Toyota Yaris Cross review - Engines, performance and drive
It’s a case of hybrid efficiency over driving fun with the Yaris Cross
With a focus on efficiency rather than outright performance, the Yaris Cross doesn’t offer too much in the way of sprinting ability. Acceleration times are average at best and the combination of a 1.5-litre three-cylinder petrol engine, small electric motor and a CVT automatic transmission won’t excite keen drivers. That said, if you push on a bit the little three-cylinder provides a rorty soundtrack, which adds a little more driving spirit.
Toyota has identified that Yaris Cross buyers will most probably live in more built-up, urban areas, so it’s important that the compact SUV is comfortable and easy to pilot around town. Has it succeeded? For the most part, yes, with the Yaris Cross able to deliver the benefits of smooth electric power up to 30mph, and the petrol engine barely noticeable as it kicks in to increase the pace. It’s a good set-up for driving in stop-start traffic and, during our time with the car, we found the system made use of its battery power as much as possible.
Despite the increased ride height of the Yaris Cross model over the regular Yaris supermini, it remains pretty nimble through the corners, too. There’s not much lean, while its relatively low 1,265kg kerb weight helps with overall efficiency and performance.
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The ride comfort in the Yaris Cross is a different matter. It all starts off reasonably well at slower speeds, but put your foot down and you’ll notice how the small SUV struggles to maintain its composure. Rougher sections of tarmac make the Yaris Cross a rather uncomfortable drive, while there’s a fair degree of cabin noise to put up with, too.
The GR Sport trim promises better steering than other versions, and features tweaked suspension, however we found the stiffer set-up makes the car fidget most of the time at lower speeds. Similarly, while body roll is kept in check, the trade-off for the GR Sport’s agility is that the ride remains on the firm side, and like the regular model, the ride is harsher at speed than it is around town.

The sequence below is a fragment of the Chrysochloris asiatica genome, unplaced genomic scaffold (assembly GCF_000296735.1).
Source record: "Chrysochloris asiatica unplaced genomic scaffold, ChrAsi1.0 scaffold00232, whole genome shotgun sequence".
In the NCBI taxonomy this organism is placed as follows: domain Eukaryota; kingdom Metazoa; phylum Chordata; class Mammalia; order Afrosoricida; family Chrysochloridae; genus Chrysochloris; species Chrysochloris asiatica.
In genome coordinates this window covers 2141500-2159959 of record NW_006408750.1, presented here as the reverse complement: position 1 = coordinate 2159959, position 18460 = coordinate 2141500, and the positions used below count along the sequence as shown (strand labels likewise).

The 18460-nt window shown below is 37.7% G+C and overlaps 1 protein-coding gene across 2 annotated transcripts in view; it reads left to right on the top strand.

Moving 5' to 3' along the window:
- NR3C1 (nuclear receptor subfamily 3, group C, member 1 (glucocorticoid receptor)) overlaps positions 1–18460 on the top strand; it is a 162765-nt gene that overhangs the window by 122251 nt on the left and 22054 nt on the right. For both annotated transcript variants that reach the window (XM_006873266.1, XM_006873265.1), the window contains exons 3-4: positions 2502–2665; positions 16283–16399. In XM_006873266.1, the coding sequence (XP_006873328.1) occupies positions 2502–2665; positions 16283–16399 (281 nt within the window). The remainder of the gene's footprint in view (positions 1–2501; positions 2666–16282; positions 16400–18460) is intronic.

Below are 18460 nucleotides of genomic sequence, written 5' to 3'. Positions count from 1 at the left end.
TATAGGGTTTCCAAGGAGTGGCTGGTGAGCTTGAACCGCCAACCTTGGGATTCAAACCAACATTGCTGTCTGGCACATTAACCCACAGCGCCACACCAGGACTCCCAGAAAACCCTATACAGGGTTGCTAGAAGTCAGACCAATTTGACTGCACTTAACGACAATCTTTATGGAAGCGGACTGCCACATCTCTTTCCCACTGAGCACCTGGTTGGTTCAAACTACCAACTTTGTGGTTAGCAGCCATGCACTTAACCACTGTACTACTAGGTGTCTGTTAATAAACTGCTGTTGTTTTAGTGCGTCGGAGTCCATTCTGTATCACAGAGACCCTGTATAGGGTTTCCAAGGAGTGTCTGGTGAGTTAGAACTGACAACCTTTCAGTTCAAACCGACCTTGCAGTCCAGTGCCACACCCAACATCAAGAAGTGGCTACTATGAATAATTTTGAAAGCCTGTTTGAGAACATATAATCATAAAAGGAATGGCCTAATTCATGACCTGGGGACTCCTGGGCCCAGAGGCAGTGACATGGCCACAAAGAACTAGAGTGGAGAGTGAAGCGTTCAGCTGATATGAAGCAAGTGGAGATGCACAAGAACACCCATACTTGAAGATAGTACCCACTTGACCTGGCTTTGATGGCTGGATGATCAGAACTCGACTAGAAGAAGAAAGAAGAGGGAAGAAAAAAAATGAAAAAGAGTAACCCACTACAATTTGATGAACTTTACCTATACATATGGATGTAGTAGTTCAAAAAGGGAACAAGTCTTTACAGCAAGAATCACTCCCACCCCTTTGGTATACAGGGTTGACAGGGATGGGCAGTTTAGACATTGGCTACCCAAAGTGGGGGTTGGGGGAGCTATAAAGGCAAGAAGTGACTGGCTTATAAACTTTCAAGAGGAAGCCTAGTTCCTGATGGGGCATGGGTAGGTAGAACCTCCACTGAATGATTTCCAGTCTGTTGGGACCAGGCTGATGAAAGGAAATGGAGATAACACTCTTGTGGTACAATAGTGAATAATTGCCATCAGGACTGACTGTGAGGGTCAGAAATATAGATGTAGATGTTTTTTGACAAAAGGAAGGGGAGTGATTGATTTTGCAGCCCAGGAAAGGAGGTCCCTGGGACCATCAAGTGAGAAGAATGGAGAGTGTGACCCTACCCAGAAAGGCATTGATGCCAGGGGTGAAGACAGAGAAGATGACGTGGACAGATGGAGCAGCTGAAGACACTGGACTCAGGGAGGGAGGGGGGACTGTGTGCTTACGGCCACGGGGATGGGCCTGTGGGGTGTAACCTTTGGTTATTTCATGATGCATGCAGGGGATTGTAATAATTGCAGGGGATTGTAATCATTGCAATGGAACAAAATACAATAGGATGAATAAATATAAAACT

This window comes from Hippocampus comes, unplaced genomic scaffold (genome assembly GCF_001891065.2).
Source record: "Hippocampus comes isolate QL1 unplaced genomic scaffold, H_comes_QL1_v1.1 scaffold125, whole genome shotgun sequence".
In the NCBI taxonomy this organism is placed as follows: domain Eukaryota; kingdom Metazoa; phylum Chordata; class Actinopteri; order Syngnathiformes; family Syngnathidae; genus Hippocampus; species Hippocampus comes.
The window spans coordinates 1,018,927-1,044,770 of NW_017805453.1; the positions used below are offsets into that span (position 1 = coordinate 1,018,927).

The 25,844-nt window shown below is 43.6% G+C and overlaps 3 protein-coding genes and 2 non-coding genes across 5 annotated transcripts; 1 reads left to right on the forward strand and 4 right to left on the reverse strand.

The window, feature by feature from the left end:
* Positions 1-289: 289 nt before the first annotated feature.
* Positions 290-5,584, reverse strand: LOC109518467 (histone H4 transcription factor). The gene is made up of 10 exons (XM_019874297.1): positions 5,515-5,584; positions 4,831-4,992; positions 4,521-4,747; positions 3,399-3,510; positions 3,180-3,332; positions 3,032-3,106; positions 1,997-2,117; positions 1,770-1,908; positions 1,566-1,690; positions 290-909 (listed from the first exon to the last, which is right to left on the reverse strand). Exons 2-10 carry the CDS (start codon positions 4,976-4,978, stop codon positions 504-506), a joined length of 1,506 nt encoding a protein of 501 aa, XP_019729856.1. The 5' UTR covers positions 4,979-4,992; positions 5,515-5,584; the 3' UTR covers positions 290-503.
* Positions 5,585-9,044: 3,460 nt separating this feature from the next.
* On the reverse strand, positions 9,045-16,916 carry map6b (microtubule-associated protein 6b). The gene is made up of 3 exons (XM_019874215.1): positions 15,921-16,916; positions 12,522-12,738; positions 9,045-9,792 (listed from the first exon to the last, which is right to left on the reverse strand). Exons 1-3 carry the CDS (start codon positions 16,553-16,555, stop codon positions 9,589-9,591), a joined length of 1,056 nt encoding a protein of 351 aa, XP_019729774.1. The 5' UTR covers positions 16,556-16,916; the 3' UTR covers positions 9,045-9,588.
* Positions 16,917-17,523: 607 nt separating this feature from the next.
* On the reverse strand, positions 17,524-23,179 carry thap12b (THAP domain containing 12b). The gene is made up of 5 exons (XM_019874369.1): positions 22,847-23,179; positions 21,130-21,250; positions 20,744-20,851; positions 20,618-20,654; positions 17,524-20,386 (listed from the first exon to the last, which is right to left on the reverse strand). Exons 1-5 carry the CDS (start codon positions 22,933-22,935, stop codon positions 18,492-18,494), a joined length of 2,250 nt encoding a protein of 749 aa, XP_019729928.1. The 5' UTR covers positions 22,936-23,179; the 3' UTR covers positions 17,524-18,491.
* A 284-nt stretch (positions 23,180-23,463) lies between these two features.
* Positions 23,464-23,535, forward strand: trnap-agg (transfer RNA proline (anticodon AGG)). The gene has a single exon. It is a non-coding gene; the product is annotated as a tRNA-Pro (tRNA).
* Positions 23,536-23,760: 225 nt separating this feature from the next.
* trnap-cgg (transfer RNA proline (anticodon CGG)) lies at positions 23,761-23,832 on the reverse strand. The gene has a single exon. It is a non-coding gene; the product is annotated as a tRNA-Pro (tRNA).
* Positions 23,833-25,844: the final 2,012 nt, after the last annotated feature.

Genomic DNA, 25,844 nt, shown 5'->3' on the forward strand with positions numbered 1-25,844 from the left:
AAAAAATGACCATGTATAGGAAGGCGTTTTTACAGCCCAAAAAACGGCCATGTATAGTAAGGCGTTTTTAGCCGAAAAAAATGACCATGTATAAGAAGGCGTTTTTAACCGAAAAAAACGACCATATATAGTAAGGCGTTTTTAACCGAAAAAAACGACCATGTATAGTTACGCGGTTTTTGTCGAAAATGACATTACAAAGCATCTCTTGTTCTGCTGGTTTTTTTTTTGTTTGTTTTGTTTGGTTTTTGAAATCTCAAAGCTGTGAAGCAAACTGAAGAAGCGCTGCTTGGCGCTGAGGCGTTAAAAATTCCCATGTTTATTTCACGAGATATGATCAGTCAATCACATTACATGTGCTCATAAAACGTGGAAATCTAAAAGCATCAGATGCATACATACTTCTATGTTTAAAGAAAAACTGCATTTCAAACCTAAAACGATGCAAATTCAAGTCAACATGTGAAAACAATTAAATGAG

0-62mph acceleration and top speed
With just 114bhp on tap, the Yaris Cross isn’t going to set any drag race or land speed records, but it’s brisk enough around town and front-wheel drive models will do the traditional 0-62mph sprint in 11.2 seconds.
All-wheel drive models, or AWD-i as Toyota calls it in the Yaris Cross, get an extra electric motor to drive the rear wheels but no more power. We expect the extra weight of the other electric motor is why it takes 11.8 seconds for the AWD-i Yaris Cross to hit 62mph. However the top speed for both versions stands at 105mph.
In this review
- 1Toyota Yaris Cross reviewOffering more space than its supermini sibling, the Toyota Yaris Cross is an efficient and well-equipped small SUV
- 2Engines, performance and drive - currently readingIt’s a case of hybrid efficiency over driving fun with the Yaris Cross
- 3MPG, CO2 and running costsImpressive fuel economy, low insurance rates and decent residuals mean the Yaris Cross should appeal to cost-conscious family buyers
- 4Interior, design and technologyThe Yaris Cross offers good levels of standard kit, but the cabin feels a little cheap in places
- 5Practicality, comfort and boot spaceAlthough the Yaris Cross offers more space than the regular Yaris supermini, other small SUV rivals are more practical
- 6Reliability and safetyExcellent safety kit, comprehensive warranty cover and positive Driver Power feedback should give confidence to buyers considering the Toyota Yaris Cross